The rapid expansion of genomic and molecular genetic techniques in model organisms, and the application of these techniques to organisms that are less well studied genetically, make it possible to understand the genetic control of many behavioral phenotypes. However, many behavioral ecologists are uncertain about the value of including a genetic component in their studies. In this article, we review how genetic analyses of behavior are central to topics ranging from understanding past selection and predicting future evolution to explaining the neural and hormonal control of behavior. Furthermore, we review both new and old techniques for studying evolutionary behavior genetics and highlight how the choice of approach depends on both the question and the organism. Topics discussed include genetic architecture, detecting the past history of selection, and genotype-by-environment interactions. We show how these questions are being addressed with techniques including statistical genetics, QTL analyses, transgenic analyses, and microarrays. Many of the techniques were first applied to the behavior of genetic model organisms such as laboratory mice and flies. Two recent developments serve to expand the relevance of such studies to behavioral ecology. The first is to use model organisms for studies of the genetic basis of evolutionarily relevant behavior and the second is to apply methods developed in model genetic systems to species that have not previously been examined genetically. These conceptual advances, along with the rapid diversification of genetic tools and the recognition of widespread genetic homology, suggest a bright outlook for evolutionary genetic studies. This review provides access to tools through references to the recent literature and shows the great promise for evolutionary behavioral genetics.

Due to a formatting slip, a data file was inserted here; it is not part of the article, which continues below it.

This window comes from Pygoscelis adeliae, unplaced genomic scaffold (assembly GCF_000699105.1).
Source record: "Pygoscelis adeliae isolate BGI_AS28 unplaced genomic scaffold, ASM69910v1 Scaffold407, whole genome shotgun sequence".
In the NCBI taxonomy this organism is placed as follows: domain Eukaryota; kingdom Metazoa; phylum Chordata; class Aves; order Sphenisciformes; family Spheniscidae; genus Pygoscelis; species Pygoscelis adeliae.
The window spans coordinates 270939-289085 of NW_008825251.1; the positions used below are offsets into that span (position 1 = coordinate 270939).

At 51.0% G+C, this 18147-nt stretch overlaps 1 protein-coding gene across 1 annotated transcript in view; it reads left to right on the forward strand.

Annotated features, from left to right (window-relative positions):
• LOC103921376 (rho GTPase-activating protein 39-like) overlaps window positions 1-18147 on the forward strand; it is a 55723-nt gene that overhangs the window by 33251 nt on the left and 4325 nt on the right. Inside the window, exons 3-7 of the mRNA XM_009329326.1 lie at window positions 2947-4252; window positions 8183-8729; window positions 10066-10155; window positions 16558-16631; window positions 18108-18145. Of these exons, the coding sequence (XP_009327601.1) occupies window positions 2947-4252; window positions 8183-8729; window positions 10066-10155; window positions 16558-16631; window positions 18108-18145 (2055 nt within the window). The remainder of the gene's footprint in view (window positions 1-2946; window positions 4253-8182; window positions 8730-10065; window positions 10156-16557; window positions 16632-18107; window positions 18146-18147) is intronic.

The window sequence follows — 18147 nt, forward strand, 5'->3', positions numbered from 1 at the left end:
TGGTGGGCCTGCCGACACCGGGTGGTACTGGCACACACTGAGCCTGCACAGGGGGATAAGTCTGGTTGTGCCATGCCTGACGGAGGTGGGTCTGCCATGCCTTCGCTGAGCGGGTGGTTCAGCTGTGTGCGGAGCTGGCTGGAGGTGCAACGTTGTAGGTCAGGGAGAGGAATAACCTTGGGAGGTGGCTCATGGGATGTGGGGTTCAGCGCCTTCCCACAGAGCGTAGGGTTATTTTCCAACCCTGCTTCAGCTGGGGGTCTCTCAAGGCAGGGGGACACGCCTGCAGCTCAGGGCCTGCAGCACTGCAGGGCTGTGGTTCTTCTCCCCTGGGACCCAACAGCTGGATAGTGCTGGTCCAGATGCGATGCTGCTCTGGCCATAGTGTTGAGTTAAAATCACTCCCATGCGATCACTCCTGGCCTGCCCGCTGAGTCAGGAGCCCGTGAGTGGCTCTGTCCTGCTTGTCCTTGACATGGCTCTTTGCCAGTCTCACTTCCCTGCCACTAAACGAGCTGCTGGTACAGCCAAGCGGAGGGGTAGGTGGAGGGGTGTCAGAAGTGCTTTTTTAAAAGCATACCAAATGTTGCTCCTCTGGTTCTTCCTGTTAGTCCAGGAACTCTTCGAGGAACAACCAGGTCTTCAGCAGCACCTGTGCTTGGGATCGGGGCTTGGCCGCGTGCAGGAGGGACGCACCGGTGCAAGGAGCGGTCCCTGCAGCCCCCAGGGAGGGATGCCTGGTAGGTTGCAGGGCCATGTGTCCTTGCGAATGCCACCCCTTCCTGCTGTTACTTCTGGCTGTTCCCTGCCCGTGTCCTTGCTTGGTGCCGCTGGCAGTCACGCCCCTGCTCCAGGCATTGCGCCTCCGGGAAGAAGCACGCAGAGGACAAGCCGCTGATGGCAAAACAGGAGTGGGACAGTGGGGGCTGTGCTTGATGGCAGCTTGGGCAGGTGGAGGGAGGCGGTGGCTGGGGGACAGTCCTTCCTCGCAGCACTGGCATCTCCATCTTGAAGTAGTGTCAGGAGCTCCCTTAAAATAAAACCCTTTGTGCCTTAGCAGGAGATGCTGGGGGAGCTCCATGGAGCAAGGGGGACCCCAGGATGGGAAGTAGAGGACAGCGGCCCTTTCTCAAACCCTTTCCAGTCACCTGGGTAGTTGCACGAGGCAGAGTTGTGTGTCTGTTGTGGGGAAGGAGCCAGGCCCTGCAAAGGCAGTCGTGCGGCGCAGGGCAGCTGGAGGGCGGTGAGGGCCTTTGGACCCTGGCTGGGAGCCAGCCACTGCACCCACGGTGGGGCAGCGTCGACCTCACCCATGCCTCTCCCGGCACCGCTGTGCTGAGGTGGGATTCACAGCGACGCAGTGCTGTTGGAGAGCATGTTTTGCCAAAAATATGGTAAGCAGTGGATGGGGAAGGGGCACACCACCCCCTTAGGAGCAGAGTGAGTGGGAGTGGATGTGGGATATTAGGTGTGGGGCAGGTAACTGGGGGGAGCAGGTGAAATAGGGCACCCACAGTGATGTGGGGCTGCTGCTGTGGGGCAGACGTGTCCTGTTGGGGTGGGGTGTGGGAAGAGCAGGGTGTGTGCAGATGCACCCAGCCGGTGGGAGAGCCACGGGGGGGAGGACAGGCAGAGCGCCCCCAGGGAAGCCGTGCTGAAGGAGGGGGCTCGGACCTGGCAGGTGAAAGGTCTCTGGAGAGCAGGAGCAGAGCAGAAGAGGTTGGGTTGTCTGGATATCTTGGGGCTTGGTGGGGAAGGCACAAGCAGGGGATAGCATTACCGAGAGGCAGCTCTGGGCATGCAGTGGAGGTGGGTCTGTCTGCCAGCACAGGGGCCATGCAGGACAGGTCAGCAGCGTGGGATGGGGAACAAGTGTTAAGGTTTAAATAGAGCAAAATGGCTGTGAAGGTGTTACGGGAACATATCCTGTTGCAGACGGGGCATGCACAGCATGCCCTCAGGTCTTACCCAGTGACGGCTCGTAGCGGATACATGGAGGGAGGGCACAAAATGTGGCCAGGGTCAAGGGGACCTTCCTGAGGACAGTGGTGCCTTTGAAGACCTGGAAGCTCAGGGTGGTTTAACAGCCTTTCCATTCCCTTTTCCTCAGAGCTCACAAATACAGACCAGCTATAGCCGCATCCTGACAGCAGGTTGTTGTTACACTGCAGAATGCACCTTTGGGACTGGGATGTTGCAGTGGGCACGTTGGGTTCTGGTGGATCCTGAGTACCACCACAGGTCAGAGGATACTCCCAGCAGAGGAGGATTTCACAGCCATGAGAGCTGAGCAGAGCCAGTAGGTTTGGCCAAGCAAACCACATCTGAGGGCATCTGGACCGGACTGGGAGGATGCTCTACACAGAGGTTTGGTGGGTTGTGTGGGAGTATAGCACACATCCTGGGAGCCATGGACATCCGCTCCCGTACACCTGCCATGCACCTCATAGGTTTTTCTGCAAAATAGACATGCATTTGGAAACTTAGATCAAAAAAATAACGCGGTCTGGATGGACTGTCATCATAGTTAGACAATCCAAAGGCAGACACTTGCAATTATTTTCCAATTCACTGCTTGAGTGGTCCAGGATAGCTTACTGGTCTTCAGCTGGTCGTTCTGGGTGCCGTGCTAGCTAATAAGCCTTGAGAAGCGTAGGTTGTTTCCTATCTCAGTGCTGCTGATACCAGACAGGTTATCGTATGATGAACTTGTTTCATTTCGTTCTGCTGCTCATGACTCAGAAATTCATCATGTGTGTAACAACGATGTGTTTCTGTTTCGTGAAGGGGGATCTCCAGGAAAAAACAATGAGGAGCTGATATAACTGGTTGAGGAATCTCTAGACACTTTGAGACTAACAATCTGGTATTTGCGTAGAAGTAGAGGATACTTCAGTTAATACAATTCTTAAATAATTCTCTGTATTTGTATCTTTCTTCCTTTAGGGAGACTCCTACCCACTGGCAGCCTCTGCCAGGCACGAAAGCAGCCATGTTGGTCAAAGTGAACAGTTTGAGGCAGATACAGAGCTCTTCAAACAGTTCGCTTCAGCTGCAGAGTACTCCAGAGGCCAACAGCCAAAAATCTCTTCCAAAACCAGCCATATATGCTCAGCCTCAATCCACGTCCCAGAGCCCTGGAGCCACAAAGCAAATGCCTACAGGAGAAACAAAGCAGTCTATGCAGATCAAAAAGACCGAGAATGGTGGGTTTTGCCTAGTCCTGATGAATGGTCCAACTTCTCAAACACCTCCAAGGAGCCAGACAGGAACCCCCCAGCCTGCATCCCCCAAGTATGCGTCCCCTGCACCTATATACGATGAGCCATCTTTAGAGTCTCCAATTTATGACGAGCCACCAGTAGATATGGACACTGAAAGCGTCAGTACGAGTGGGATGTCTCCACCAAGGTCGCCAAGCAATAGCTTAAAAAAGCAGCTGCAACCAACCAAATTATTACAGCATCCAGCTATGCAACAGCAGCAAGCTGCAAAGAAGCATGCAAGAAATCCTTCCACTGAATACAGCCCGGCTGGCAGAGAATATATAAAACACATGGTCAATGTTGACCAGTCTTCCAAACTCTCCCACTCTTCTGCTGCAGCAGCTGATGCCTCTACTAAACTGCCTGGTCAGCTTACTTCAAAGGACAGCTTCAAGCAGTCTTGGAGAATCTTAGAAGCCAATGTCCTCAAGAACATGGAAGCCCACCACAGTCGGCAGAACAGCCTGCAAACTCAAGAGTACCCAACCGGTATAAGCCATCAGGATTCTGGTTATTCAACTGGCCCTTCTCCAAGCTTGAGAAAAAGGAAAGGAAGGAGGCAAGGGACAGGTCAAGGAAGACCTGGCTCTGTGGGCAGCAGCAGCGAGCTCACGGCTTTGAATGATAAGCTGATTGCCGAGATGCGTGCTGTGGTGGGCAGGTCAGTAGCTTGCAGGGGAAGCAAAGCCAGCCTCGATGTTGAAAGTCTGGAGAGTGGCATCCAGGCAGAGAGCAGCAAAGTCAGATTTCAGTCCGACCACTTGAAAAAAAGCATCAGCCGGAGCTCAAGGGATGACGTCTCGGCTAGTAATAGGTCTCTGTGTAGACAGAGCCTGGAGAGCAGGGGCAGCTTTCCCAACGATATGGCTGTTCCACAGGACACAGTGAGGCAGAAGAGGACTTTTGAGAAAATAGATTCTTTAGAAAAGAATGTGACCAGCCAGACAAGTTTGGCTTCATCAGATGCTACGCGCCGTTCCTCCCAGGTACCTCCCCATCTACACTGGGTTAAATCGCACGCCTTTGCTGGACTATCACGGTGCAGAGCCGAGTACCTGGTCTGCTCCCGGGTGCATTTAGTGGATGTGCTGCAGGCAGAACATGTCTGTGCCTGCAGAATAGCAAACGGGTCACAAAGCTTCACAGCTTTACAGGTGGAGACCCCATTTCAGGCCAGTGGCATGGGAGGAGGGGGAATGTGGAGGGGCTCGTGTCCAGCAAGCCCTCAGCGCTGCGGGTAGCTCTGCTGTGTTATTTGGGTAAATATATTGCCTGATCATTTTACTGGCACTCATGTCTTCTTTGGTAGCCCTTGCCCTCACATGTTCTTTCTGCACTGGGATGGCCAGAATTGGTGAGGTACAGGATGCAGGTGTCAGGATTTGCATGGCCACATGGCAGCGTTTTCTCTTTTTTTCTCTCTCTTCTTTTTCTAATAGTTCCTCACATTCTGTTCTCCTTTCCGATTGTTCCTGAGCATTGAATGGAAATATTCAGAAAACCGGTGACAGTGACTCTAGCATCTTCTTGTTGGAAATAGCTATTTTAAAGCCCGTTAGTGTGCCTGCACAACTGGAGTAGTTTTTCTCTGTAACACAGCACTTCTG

|Journal||The American Naturalist|
|Publication status||Published - Dec 2002|
Boake, C. R. B., Arnold, S. J., Breden, F., Meffert, L. M., Ritchie, M. G., Taylor, B. J., Wolf, J. B., & Moore, A. J. (2002). Genetic tools for studying adaptation and the evolution of behavior. The American Naturalist, 160(6), S143-S159.